The Queen of Tears, by Chris McKinney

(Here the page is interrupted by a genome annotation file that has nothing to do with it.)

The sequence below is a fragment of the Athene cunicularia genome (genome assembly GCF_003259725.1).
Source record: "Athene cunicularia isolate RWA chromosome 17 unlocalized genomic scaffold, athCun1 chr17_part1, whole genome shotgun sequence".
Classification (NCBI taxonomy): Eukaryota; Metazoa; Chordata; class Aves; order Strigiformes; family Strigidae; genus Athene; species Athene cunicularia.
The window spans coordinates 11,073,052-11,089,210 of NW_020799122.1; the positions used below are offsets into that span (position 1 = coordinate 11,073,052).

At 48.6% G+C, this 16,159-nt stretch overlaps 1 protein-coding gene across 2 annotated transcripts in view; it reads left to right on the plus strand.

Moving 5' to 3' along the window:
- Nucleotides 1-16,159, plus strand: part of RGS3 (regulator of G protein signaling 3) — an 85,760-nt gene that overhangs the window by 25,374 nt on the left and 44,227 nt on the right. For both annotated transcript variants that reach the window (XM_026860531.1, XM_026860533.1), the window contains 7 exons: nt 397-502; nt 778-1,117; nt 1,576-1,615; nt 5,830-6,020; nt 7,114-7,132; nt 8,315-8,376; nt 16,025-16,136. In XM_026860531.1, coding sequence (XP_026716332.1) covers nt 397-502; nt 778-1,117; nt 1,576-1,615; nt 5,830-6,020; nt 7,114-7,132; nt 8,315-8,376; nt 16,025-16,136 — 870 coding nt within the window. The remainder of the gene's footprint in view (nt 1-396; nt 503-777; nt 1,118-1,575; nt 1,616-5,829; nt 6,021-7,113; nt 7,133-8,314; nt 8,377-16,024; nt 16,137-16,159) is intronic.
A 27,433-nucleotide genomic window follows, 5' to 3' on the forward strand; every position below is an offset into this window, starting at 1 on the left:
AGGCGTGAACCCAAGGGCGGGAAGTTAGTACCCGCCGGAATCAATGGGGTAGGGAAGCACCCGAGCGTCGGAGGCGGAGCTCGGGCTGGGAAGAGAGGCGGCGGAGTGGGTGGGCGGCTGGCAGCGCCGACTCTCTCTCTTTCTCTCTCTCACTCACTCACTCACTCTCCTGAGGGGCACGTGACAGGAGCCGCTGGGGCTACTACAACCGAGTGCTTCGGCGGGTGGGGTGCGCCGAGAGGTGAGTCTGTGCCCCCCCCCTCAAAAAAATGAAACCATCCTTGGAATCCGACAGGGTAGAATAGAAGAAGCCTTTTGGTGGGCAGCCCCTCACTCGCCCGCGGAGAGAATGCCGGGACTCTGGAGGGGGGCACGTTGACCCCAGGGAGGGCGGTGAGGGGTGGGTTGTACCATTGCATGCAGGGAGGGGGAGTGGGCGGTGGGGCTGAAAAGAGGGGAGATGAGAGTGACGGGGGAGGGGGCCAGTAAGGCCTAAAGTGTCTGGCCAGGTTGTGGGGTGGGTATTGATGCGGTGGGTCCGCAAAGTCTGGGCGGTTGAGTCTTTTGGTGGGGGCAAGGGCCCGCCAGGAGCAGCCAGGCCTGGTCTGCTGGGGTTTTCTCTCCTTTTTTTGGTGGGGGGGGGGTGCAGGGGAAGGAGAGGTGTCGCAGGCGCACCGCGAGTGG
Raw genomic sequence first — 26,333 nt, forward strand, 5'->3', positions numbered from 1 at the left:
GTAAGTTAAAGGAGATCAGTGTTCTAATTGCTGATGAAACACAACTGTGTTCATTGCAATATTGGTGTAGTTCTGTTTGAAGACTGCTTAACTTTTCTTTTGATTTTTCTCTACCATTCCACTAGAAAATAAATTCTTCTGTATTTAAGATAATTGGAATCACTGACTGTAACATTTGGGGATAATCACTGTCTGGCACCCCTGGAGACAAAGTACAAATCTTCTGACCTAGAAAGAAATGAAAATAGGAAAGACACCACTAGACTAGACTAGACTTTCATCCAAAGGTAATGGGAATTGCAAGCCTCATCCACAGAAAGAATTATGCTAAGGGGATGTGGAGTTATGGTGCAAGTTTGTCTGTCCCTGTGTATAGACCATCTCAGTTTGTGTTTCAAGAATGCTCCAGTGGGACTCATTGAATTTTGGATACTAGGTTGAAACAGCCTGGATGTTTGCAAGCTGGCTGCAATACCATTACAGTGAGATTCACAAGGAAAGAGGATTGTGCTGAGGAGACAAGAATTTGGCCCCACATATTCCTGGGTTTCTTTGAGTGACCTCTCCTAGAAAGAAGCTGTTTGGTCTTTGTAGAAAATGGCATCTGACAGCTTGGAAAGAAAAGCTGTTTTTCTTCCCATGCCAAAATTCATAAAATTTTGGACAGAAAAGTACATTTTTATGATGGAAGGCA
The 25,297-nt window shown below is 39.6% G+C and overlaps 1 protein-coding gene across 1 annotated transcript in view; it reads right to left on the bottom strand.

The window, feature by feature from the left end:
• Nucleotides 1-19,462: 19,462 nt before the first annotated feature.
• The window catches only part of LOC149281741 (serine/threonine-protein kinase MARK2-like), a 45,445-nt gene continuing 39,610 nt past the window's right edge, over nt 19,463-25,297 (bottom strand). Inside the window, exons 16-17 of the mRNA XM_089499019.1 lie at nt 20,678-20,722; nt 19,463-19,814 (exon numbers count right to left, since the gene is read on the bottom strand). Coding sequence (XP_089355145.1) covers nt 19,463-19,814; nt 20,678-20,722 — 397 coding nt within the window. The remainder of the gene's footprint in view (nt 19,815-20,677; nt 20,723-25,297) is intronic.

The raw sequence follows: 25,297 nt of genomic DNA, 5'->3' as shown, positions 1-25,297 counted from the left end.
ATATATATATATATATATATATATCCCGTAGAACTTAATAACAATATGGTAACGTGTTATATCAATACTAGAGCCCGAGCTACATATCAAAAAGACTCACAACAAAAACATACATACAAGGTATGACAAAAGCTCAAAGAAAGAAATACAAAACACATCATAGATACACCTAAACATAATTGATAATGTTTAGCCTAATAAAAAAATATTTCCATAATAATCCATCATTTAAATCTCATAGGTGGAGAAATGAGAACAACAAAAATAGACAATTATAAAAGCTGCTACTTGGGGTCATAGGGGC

After the death of her second husband in Long Island, A famous Korean actress, Soong, travels to Hawaii for her son’s wedding. She moves to the big island and becomes embroiled in her children’s lives. Eldest daughter, Won Ju, the survivor of a traumatic attack in her youth, is in a loveless marriage to the ambitious and macho Kenny, and they have a 15-year-old son, Brandon. Second in the lineup is Donny, who is marrying Crystal, a native Hawaiian stripper. The last of the three children is Darian, a Berkeley dropout who becomes attached to Crystal’s ex-con brother Kaipo. Interspersed with the contemporary story of psychodrama stemming from cultural alienation and familial estrangement is Soong’s own story of her youth and rise to stardom in 1960s Seoul, a time of massive upheaval and reconstruction and change in Korean national identity. The struggles in this story are about identity and the integrity of culture in a fluid world where change is ever stirring and making the lines of distinction blur, culminating in losses that are impossible to express, as exemplified by Brandon’s actions and ultimate tragedy. McKinney’s writing is strong and quick, the characters interesting and whole. The themes of racial and cultural identity and the integrity of native Hawaiians is stressed, but any glory or redemption for this is lost once the quasi-hero of them all is returned to jail at the end.